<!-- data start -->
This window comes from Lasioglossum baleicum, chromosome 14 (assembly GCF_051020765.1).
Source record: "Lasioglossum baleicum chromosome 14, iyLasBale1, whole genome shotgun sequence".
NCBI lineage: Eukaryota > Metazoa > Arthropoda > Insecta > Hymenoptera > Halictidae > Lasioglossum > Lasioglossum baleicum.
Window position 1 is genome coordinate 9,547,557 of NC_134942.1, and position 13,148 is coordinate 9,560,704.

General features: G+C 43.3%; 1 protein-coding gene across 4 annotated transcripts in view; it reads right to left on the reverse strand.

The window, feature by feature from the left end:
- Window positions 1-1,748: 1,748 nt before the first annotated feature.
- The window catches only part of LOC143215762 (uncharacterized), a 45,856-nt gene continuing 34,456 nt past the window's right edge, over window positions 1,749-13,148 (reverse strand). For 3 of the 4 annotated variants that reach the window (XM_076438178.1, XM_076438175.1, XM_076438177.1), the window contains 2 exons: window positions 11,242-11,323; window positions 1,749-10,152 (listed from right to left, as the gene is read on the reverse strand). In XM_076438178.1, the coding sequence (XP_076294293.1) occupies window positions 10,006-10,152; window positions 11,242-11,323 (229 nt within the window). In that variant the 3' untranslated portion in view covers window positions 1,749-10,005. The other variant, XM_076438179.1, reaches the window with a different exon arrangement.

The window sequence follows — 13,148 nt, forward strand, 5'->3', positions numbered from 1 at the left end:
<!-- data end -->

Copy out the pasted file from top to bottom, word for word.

This window comes from Lasioglossum baleicum, chromosome 14 (assembly GCF_051020765.1).
Source record: "Lasioglossum baleicum chromosome 14, iyLasBale1, whole genome shotgun sequence".
NCBI lineage: Eukaryota > Metazoa > Arthropoda > Insecta > Hymenoptera > Halictidae > Lasioglossum > Lasioglossum baleicum.
Window position 1 is genome coordinate 9,547,557 of NC_134942.1, and position 13,148 is coordinate 9,560,704.

General features: G+C 43.3%; 1 protein-coding gene across 4 annotated transcripts in view; it reads right to left on the reverse strand.

The window, feature by feature from the left end:
- Window positions 1-1,748: 1,748 nt before the first annotated feature.
- The window catches only part of LOC143215762 (uncharacterized), a 45,856-nt gene continuing 34,456 nt past the window's right edge, over window positions 1,749-13,148 (reverse strand). For 3 of the 4 annotated variants that reach the window (XM_076438178.1, XM_076438175.1, XM_076438177.1), the window contains 2 exons: window positions 11,242-11,323; window positions 1,749-10,152 (listed from right to left, as the gene is read on the reverse strand). In XM_076438178.1, the coding sequence (XP_076294293.1) occupies window positions 10,006-10,152; window positions 11,242-11,323 (229 nt within the window). In that variant the 3' untranslated portion in view covers window positions 1,749-10,005. The other variant, XM_076438179.1, reaches the window with a different exon arrangement.

The window sequence follows — 13,148 nt, forward strand, 5'->3', positions numbered from 1 at the left end: